Here's a not unrepresentative story from junior high school. A friend of mine's father was dying of cancer. Money was also really tight, so his Mom had to work at the same time. It was pretty rough emotionally for him. During the same time period the bullying (faggot! geek!) of the other kids in junior high kept getting worse and worse. The shell-shock from his Dad's dying, combined with the fact that my friend had an overbite so bad as to be disfiguring (he's since gotten corrective surgery), made him a pretty obvious target.
As a result of all of this my friend was able to experience what still seems to me to be the canonical junior high school day. His father was on the downward slide to incontinence and actually shat himself during the time when my friend's mom had already left for work and the school bus hadn't arrived yet. So my friend had to change his own dad's diaper. It was upsetting. Then, when the bus got to school but before school started, a group of popular athletes held him down and shaved my friend's head. It was one of many terrifying and humiliating ordeals he was subject to during what would have already been the lowest point of his life. The whole world seemed like this cruel, humiliating place. I think if his Mom didn't need him, my friend probably would have killed himself. Luckily, he stuck around long enough to learn that there is a lot more to the world than junior high school. These days he's a walking advertisement for the canard about success being the best revenge.
The head shaving day perfectly encapsulates what is so awful about junior high school and much of life before and afterward. We all have to deal with immense natural evil as a result of our fragility and the fragility of those we love. As moral agents we could respond to the fact that we all live in such a horrible dungheap with understanding, sympathy, and mutual assistance. But instead we respond in all the wrong ways, taking joy in other people being further down the dungheap than us, kicking down to get to the top, masochistically embracing our own subjugation as we kiss up (and that's part of how it works), etc. etc. etc. In this manner, junior high bullying and the cliques involved with that strike me as an almost pure distillation of moral evil. Just at the age when we start to become aware of natural and moral evil we turn everything into the Lord of the Flies.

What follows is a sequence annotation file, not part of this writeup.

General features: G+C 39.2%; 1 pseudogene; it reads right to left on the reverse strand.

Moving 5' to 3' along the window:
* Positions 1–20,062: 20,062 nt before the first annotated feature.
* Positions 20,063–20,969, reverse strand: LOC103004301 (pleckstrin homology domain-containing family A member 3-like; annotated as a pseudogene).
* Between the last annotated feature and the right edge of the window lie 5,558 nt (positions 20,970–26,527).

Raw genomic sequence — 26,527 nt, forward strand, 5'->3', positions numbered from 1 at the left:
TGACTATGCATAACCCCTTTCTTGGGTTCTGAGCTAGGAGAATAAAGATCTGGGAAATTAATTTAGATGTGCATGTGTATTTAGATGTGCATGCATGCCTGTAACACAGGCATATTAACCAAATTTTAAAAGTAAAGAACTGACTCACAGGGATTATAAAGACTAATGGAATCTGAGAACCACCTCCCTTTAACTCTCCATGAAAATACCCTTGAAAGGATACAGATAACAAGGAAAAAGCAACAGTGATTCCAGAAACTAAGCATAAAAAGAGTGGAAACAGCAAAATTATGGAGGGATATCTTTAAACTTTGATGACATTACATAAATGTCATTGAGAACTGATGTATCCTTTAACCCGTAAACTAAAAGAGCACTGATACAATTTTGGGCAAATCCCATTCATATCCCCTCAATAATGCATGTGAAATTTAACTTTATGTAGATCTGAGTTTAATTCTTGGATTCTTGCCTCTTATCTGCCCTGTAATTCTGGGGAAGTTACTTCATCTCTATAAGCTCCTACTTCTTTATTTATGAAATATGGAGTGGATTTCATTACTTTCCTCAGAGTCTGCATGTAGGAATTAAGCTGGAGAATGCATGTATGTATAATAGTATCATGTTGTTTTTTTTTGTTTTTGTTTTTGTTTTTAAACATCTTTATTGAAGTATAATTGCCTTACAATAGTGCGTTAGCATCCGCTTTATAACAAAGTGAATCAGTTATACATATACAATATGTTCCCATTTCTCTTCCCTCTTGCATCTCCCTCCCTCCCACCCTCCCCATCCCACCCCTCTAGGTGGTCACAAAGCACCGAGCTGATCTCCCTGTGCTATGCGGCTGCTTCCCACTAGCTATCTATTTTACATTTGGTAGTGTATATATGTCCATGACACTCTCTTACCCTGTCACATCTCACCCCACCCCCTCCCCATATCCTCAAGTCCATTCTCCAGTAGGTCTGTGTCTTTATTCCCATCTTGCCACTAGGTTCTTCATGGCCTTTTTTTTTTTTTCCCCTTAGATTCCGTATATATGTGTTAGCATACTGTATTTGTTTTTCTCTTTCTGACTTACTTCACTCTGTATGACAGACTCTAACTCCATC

My friend and I found that things can get better. If you're lucky and fight hard you figure out a way to say no when people tell you to get with the program. You can work through the nihilism of distrusting all programs and intuit something beautiful on the other side.
When my kids get old enough (before junior high school) I'm going to bribe them to learn to recite Bukowski's The Laughing Heart. I hope it helps them always see darkness as darkness and also see that there are ways out of it. I also think that the kind of communities one finds in liberal mainline Protestant churches can work as a bulwark against the false values of the world. We've also enrolled both of them in martial arts classes. Audrey and Thomas are only four and seven, but both can kick as high as their heads. It's pretty cool.